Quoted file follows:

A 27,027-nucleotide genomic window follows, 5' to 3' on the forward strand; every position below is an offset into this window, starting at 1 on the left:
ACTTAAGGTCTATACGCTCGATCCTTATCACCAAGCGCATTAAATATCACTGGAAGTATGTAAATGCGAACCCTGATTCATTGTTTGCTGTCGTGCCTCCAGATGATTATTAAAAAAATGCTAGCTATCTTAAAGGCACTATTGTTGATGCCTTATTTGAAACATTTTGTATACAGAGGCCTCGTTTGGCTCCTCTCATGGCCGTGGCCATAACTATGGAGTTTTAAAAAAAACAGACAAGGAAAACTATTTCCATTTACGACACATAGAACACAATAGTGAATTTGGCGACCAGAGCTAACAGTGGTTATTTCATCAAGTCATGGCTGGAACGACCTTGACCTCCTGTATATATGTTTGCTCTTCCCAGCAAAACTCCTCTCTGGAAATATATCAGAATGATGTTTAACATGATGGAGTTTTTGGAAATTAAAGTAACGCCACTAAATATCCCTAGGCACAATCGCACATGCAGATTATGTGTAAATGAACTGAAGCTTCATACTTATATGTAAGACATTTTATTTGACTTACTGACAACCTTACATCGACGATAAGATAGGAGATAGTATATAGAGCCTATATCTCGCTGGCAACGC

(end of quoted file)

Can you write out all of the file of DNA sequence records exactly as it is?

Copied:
A 27,027-nucleotide genomic window follows, 5' to 3' on the forward strand; every position below is an offset into this window, starting at 1 on the left:
ACTTAAGGTCTATACGCTCGATCCTTATCACCAAGCGCATTAAATATCACTGGAAGTATGTAAATGCGAACCCTGATTCATTGTTTGCTGTCGTGCCTCCAGATGATTATTAAAAAAATGCTAGCTATCTTAAAGGCACTATTGTTGATGCCTTATTTGAAACATTTTGTATACAGAGGCCTCGTTTGGCTCCTCTCATGGCCGTGGCCATAACTATGGAGTTTTAAAAAAAACAGACAAGGAAAACTATTTCCATTTACGACACATAGAACACAATAGTGAATTTGGCGACCAGAGCTAACAGTGGTTATTTCATCAAGTCATGGCTGGAACGACCTTGACCTCCTGTATATATGTTTGCTCTTCCCAGCAAAACTCCTCTCTGGAAATATATCAGAATGATGTTTAACATGATGGAGTTTTTGGAAATTAAAGTAACGCCACTAAATATCCCTAGGCACAATCGCACATGCAGATTATGTGTAAATGAACTGAAGCTTCATACTTATATGTAAGACATTTTATTTGACTTACTGACAACCTTACATCGACGATAAGATAGGAGATAGTATATAGAGCCTATATCTCGCTGGCAACGC